ROME – Celebrating one of the most unusual Holy Thursday Masses of all time, which took place in a nearly empty St. Peter’s Basilica, Pope Francis remembered priests living and dead amid the coronavirus pandemic, saying they along with doctors and nurses represent the “saints next door” during the crisis.
“Today, I want to be close to priests, all priests. From the most recently ordained to the pope, we’re all priests. We’re all anointed by the Lord, anointed for the Eucharist, anointed to serve,” the pope said.
Traditionally, Pope Francis celebrates a Chrism Mass, during which holy oils used in sacraments in the upcoming year are blessed, the same day as the Mass of the Lord’s Supper. The former Mass is typically dedicated to the priesthood and brings together all the priests of the diocese, but it was cancelled due to restrictions on public gatherings due to the COVID-19 coronavirus.
Noting that there will be a Chrism Mass sometime before the feast of Pentecost, Francis said he still “cannot allow this Mass to pass without recognizing priests, who offer their lives for the Lord.”
He remembered priests who have died in Italy due from the coronavirus, noting that many of them contracted the disease ministering to the sick. These are priests, he said, “who in serving gave their lives.”
The most recent count in Avvenire, the official newspaper of the Italian bishops’ conference, says 96 Italian priests have died amid the virus, including one priest from the southern region of Calabria who recently died in New York.
Francis referred to a letter he once received from a Franciscan missionary who, whenever he went to a new mission, visited the cemetery to pray for the priests who died having given their lives in service.
Francis also gave a shout-out to many anonymous priests who serve faithfully, but whose names will never be known. He told the story of one priest who served in the Italian countryside, who not only knew the names of every single person in his town but “also the names of the dogs.”
This is an example of “priestly closeness, they are good priests,” Francis said, adding, “Today I carry you in my heart and I carry you to the altar.”
The pope spoke from inside a nearly deserted St. Peter’s Basilica, where Mass was being livestreamed. In past years he has celebrated the Mass of the Lord’s Supper at prisons, migrant welcome centers, and centers for the sick and disabled, symbolically washing the feet of 12 individuals representing groups typically on the margins of society.
This year, however, the Mass was celebrated privately without the faithful due to restrictions surrounding the COVID-19 coronavirus outbreak. Given protocols regarding social distancing and the absence of faithful, the washing of the feet was skipped.
The traditional reposition of the Blessed Sacrament, given that the basilica will remain empty and there was no crowd of faithful to pray, was also omitted. However, the celebrated image of Maria, Salus Populi Romani (Mary, Health of the Roman People) and the so-called “miraculous crucifix” of the Roman Church of San Marcello, both of which have traditionally been invoked by Romans during times of plague, were present beside the altar, as they were during Francis’s March 27 Urbi et Orbi blessing in St. Peter’s Square.
In addition to Pope Francis and papal Master of Ceremonies Monsignor Guido Marini, several altar servers were present for the Mass, as well as the Archpriest of St. Peter’s, Cardinal Angelo Comastri; Bishop Vittorio Lanzani, delegate of the Fabbrica di San Pietro, the office that administers the basilica; a 9-member choir; five nuns and four laymen, plus a handful of lectors and Vatican security personnel in plain clothes.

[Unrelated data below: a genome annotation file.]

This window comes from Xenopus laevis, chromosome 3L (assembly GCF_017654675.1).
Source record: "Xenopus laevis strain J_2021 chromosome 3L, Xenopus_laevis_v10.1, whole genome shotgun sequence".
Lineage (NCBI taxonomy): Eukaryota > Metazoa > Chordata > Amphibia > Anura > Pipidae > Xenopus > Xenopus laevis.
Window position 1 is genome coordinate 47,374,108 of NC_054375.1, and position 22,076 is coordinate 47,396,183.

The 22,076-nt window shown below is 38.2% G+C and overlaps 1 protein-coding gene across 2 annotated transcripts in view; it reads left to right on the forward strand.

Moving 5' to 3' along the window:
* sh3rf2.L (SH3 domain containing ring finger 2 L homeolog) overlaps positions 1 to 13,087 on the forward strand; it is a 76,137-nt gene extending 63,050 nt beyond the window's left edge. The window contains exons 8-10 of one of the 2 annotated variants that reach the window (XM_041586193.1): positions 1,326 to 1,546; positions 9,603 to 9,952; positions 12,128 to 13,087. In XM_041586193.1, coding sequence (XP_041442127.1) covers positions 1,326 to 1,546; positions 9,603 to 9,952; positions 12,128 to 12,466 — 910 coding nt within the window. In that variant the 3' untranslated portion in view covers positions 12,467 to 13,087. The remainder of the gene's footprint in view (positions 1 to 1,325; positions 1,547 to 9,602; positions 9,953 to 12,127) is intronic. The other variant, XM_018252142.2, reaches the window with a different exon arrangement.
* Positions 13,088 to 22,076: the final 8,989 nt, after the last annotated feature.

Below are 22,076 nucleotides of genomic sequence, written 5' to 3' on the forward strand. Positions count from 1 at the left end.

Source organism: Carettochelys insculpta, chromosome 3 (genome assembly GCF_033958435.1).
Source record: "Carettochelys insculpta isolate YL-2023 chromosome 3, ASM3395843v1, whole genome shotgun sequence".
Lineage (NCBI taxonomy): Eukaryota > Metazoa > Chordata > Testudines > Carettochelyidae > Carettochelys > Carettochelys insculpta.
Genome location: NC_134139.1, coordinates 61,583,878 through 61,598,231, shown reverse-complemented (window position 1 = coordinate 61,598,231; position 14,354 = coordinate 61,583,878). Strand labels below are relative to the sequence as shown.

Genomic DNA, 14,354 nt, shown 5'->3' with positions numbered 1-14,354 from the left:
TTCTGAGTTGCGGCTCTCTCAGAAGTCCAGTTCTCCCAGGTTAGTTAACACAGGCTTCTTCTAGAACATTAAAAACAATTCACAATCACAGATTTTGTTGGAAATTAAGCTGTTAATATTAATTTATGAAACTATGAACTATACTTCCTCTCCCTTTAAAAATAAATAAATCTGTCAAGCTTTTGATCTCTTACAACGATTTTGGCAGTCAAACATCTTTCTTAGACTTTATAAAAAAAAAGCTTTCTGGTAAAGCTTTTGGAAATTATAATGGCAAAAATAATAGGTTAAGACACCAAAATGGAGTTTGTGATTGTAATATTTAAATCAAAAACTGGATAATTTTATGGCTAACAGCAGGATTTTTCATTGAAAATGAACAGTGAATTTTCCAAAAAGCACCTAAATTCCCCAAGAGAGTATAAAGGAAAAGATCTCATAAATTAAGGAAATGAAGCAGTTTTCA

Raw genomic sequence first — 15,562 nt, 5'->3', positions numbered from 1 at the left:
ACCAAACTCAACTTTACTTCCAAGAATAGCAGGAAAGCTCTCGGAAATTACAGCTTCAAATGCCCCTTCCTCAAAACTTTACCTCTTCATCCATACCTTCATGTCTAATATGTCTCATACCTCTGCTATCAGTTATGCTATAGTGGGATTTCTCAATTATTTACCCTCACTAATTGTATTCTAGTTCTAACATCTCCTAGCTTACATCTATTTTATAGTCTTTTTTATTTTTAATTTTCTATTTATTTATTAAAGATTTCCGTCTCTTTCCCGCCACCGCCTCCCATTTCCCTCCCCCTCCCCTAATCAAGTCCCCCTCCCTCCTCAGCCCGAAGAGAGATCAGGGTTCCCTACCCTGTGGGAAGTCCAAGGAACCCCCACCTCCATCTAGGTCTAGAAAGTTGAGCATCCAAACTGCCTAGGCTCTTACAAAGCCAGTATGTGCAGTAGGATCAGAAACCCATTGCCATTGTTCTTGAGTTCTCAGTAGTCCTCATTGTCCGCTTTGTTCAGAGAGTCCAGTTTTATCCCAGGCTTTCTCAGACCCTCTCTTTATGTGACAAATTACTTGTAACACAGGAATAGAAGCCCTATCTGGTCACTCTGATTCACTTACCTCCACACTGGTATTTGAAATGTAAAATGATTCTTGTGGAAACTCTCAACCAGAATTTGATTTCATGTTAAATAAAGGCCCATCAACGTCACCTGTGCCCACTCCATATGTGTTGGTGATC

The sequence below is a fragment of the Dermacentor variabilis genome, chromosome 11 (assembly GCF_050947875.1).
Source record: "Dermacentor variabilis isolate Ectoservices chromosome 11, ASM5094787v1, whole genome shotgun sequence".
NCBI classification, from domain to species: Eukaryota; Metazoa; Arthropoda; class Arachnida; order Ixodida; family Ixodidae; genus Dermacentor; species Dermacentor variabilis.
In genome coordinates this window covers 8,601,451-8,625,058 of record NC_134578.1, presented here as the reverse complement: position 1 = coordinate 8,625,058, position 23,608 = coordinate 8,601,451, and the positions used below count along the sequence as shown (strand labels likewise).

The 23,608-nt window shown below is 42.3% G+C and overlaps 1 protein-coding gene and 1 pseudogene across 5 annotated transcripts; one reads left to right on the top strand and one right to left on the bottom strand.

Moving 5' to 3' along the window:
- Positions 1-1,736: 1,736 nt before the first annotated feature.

Pope delivered his homily off-the-cuff, saying Jesus offered the Last Supper because “he wants to stay with us in the Eucharist…the Lord himself says that if we don’t eat his flesh and drink his blood, we won’t enter into heaven.”
Jesus is “with us, in us and inside of us,” he said, noting that each person who receives communion is a “tabernacle of the Lord, we carry the Lord with us.”
He also pointed to Jesus’s symbolic washing of the disciples’ feet, saying service is a condition “to enter into the kingdom of heaven.” While Peter initially refuses, Jesus “makes him understand that to enter the kingdom of heaven, we have to let Jesus serve us…the servant of God serves us.”
“This is difficult to understand,” he said, but “If I don’t allow the Lord to serve me (and) forgive me, I won’t enter into the Kingdom of heaven.”
Speaking of the need for forgiveness, Pope Francis recalled the “drama we have lived with priests who have done evil things,” noting that because of the misdeeds of some, many priests cannot leave their homes without being insulted and ridiculed, but they continue their ministry regardless.
“Priest sinners, who together with bishop sinners and the pope sinner, never cease asking for forgiveness, and they never stop forgiving because they understand that they need forgiveness to forgive,” the pope said, stressing that “We are all sinners.”
“Today, all you brother priests, consecrated, are with me on the altar,” he said, urging them not to be “stubborn” like Peter, but to allow God to serve and forgive them.
Forgiveness “is the measure with which we will be judged,” he said. “Don’t be afraid to forgive. Sometimes doubts arrive, but look at Christ, he forgave all. Be courageous, even in risking in order to forgive, to console.”
If a priest cannot give a sacramental absolution in a given moment, “at least console” and “leave the door open, so you can return,” he said.
Pope Francis closed his homily thanking God “for the priesthood of all of us, I thank God for you priests. Jesus loves you. He just asks that you let him wash your feet.”
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